How to Choose the Right Exterior Palette, According to the Experts

Homeowners and local paint connoisseurs help us overcome chromaphobia for a façade that pops.

About Face

Before photographer Constance Brown and her husband, artist Kenn Speiser, painted their two-family home on the East Side, “it looked like a big, gray asbestos elephant,” she says. “Life is too short not to have color in it.” 

Lack of color is no longer an issue. But excluding the black foundation, the house is only three different hues: red, beige and green. It’s the application of those colors that is notable. The front and back facades are painted the same: predominantly green with beige window sashes and red trim. However, the east- and west-facing sides are both unique: Red is boss on the former and beige is the main color on the latter. The trim and sash colors are reversed on those sides as well. Why the playful treatment? Practicality, of course: Sun exposure fades dark colors.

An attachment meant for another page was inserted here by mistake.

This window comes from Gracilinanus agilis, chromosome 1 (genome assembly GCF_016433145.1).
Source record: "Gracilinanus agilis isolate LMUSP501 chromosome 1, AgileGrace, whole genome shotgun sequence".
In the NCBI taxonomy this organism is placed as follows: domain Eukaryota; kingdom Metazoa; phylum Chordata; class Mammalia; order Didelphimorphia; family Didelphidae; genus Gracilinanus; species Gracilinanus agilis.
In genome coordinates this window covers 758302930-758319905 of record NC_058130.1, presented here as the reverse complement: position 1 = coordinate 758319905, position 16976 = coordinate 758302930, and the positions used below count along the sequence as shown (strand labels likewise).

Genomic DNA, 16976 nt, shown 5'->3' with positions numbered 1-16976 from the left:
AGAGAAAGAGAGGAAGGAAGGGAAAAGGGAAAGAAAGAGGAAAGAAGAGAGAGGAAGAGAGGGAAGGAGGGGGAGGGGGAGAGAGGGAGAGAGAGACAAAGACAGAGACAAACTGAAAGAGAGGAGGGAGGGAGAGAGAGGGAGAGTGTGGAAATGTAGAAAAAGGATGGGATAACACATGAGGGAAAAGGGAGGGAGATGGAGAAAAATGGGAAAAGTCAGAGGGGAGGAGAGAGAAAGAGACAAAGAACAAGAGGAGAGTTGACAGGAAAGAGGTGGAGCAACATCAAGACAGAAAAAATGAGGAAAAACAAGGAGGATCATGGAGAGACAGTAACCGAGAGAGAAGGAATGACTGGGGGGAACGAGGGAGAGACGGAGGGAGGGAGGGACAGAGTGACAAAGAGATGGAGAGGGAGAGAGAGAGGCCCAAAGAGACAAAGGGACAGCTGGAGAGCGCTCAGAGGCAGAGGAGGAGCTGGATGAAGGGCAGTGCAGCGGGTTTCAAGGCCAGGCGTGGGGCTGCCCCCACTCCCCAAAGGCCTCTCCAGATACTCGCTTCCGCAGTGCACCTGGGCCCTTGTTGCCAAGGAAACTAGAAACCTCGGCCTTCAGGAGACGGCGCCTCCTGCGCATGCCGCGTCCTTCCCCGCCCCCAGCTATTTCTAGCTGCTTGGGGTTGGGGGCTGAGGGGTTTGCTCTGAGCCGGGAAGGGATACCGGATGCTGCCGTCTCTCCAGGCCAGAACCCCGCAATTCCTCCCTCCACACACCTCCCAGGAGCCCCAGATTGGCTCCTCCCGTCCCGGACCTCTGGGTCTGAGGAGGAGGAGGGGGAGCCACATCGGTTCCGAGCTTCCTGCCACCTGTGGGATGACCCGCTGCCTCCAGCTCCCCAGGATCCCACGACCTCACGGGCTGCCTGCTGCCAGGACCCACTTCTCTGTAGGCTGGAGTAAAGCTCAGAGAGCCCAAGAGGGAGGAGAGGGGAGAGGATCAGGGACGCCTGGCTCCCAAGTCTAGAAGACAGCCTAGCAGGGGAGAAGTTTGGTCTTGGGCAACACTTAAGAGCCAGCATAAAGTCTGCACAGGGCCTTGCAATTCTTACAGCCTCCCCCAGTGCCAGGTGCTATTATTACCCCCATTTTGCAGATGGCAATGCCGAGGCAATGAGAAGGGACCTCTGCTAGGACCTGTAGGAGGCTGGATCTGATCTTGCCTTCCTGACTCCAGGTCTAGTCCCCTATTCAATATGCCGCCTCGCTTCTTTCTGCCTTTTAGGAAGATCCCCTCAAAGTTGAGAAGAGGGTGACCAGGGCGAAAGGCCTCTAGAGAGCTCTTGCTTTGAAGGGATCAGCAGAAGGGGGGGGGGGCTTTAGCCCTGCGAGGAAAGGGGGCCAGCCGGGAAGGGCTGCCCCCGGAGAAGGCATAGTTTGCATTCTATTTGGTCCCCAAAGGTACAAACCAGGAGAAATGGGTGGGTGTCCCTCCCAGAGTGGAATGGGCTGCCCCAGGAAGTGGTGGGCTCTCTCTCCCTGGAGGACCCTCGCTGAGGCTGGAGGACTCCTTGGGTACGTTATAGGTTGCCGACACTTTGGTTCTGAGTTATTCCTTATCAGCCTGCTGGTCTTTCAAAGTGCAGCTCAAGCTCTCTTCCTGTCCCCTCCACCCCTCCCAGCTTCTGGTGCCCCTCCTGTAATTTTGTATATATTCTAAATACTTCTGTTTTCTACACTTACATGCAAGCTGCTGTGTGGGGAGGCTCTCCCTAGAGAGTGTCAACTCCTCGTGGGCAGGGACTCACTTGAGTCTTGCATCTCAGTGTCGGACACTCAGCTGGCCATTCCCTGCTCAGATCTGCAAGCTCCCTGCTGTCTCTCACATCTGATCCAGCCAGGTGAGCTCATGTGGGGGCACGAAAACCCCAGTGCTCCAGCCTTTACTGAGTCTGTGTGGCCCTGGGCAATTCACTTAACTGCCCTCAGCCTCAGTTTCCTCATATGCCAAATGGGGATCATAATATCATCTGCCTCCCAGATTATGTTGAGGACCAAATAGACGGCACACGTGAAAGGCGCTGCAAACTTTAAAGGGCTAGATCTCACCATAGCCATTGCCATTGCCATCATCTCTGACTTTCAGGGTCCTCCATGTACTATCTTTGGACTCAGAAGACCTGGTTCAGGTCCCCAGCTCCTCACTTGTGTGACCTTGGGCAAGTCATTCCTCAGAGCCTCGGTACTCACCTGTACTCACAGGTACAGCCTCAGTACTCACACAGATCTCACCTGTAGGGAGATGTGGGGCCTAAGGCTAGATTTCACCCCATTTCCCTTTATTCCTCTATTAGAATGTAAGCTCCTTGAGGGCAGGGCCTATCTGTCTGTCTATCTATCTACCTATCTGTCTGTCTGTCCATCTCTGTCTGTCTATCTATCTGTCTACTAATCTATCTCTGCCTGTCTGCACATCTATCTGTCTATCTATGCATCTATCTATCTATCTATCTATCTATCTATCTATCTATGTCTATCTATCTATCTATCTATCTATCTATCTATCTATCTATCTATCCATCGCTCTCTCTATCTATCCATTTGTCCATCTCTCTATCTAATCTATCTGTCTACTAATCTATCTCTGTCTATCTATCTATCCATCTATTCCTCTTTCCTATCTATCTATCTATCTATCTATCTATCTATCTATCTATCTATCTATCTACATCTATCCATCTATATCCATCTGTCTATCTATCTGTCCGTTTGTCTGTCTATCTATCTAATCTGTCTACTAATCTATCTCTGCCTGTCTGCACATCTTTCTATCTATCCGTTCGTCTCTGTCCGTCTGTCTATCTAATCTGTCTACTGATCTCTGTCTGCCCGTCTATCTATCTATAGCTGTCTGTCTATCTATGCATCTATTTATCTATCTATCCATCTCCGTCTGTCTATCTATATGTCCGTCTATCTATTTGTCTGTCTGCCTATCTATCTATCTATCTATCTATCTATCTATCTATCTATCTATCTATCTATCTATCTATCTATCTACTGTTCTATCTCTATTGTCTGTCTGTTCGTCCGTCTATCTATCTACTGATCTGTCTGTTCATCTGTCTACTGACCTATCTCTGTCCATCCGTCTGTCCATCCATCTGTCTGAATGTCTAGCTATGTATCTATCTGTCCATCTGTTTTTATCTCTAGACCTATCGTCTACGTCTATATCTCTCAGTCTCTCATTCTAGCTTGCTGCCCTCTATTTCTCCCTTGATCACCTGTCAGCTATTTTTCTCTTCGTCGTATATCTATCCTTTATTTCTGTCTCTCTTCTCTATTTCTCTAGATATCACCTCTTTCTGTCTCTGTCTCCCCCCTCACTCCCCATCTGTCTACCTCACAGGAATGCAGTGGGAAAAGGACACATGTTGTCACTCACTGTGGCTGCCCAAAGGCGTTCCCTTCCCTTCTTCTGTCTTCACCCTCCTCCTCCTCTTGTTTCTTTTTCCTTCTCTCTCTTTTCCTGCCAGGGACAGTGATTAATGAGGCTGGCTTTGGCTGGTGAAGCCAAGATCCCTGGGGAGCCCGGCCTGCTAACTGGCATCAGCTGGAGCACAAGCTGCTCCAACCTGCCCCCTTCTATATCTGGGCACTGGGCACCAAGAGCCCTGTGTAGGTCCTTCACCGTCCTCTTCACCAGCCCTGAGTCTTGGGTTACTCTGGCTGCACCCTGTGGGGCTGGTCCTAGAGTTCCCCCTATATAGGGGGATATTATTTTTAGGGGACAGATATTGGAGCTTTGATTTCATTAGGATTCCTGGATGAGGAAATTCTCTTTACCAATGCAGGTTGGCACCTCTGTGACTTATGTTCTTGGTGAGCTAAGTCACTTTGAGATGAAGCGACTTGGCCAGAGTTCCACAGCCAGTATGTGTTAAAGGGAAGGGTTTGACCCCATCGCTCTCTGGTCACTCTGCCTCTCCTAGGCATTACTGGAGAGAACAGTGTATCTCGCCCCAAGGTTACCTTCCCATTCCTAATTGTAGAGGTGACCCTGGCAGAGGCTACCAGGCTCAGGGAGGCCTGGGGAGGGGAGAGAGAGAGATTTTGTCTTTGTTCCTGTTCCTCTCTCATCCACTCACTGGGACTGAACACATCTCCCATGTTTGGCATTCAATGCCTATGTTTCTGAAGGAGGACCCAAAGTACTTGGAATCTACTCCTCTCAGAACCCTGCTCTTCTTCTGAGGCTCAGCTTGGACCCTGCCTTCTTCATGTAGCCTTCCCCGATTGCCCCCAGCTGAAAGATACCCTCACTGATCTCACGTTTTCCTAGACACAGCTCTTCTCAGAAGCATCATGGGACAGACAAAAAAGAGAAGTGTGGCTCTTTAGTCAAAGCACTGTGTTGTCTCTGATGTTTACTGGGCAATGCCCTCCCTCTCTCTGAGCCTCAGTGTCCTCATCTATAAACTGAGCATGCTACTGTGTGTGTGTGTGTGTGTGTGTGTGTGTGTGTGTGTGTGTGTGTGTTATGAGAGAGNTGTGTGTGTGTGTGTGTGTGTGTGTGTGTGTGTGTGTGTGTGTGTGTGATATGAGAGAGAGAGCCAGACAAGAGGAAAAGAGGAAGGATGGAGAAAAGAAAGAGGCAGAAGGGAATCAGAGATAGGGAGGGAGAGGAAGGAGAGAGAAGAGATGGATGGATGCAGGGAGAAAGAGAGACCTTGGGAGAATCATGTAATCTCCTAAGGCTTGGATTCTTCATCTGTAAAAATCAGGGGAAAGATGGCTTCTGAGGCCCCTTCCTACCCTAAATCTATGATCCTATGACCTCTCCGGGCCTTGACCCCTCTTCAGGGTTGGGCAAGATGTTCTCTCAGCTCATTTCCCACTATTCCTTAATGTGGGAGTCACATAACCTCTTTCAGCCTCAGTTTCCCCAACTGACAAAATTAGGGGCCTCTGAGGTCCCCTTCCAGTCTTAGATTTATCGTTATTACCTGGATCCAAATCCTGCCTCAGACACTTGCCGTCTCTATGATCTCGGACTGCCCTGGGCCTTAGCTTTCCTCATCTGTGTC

“The eastern side is shadiest,” Brown says, “so that’s the dark red face. The sunny side is painted beige.”

Initially, Brown fought “tooth and nail” against Speiser’s suggestion to paint the foundation and fence black (she wanted it red). But, she said, after painting a three-foot wide test strip on the back of the house, she relented. “Kenny was right. It centered the house. It made it sit correctly on the property.”

constance brown

Homeowner Constance Brown says that getting the color lines right on the corners, where continuous planes switch from one color to another, was “an enormous amount of work.” Photography by Tony Luong.

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